An OSHA citation against Walmart involving a warehouse employee struck by falling product was vacated by the Occupational Safety and Health Commission because of a misinterpretation of the definition of “tier.”
The citation – which was for failing to safely block product stacked in tiers – was initially upheld by an administrative law judge, but the full commission found the judge’s interpretation of the definition of “tier” was incorrect.
Bulk pallets in racks
Walmart’s Johnstown, New York, distribution center stores pallets of merchandise on an “industry standard ‘selective racking’ system with one pallet per rack level and racks positioned back-to-back” in a way that forklifts can only access them from the front of the rack, according to the Dec. 31 full commission decision.
Each rack has seven or eight levels with the lowest, ground level being a pick slot where workers retrieve single items from a pallet for orders and the levels above being used for reserve bulk pallets for restocking the pick slot.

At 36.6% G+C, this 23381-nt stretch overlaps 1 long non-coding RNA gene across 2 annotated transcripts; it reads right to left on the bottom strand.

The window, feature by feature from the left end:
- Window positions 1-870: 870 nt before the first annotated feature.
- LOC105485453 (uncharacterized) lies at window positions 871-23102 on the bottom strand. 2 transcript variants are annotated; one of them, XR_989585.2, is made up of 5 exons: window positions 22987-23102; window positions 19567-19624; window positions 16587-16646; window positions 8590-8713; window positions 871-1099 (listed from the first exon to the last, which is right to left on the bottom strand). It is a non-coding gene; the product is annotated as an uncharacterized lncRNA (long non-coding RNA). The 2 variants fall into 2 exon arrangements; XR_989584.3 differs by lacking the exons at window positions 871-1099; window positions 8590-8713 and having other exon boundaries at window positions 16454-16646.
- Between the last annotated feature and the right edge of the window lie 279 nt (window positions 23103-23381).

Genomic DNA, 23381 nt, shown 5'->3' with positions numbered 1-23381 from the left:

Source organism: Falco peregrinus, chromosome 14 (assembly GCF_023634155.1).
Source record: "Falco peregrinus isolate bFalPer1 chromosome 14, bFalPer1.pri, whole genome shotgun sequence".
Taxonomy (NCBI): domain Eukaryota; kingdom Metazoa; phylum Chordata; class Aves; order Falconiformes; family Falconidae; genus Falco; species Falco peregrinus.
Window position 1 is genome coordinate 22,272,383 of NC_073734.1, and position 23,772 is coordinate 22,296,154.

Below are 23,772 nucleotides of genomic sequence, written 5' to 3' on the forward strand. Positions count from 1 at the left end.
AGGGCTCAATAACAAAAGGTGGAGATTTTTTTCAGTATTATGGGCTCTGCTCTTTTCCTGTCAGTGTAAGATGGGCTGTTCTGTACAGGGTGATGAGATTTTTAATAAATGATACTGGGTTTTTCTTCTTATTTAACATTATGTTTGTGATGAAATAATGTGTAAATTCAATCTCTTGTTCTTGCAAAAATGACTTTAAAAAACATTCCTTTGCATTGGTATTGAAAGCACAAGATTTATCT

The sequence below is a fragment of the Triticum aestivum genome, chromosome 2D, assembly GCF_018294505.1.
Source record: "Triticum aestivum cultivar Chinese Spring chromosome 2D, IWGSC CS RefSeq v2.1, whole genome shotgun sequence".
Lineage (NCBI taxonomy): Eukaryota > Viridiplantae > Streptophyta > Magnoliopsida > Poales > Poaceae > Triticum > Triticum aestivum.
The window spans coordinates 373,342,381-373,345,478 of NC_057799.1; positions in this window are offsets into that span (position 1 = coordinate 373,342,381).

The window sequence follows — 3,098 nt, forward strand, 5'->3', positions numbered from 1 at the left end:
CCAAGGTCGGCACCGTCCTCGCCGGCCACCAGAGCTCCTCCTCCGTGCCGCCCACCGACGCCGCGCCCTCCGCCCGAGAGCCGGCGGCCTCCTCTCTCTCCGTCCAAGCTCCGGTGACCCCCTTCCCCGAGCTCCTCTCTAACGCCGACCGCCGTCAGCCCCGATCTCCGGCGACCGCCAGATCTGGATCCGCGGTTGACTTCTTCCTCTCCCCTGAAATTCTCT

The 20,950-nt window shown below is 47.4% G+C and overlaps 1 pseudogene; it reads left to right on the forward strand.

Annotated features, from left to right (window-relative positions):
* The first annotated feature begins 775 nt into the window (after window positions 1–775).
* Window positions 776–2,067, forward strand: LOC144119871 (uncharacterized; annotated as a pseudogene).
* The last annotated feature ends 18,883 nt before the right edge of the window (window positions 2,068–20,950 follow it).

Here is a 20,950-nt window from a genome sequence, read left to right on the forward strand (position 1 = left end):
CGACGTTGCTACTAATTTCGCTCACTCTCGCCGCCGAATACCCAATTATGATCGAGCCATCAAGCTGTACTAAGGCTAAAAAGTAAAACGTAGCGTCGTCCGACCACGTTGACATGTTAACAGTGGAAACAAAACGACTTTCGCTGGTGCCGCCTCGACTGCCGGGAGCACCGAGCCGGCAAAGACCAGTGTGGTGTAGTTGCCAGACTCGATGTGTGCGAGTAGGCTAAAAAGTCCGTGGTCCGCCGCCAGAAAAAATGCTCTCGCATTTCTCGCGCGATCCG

Racked or stacked?
On Feb. 25, 2017, an order filler was struck from above by some crescent roll containers while filling an order from a pick slot.
Walmart investigated the incident and found that a forklift was removing a bulk pallet from a reserve rack immediately behind where the order filler was working, and it bumped a reserve bulk pallet of crescent rolls which caused some of the product to fall.
OSHA also investigated the incident and cited Walmart for a violation of 1910.176(b), which states, “Storage of material shall not create a hazard. Bags, containers, bundles, etc., stored in tiers shall be stacked, blocked, interlocked and limited in height so that they are stable and secure against sliding or collapse.”
In court, OSHA argued the standard applied to materials stored in any manner, and the administrative law judge agreed.
Definition highlights specifics
But the full commission disagreed, stating the second sentence of the standard specifically refers to bags, containers, bundles and other items stored in tiers.
The commission explained that the term “tier,” which isn’t defined in the standard, means “a row, rank or layer of articles” and “one of two or more rows arranged one above another,” according to Webster’s Third New International Dictionary of the English Language.
This definition “plainly narrows the meaning of the term to articles stacked one on top of another with nothing in between,” according to the commission’s decision.
In this case, the commission said there was no evidence the pallets in question were stacked in this way, rather they were placed in individual racking levels.
Further, OSHA did not claim the racking itself was unstable, so the commission reversed the judge’s decision and vacated the citation.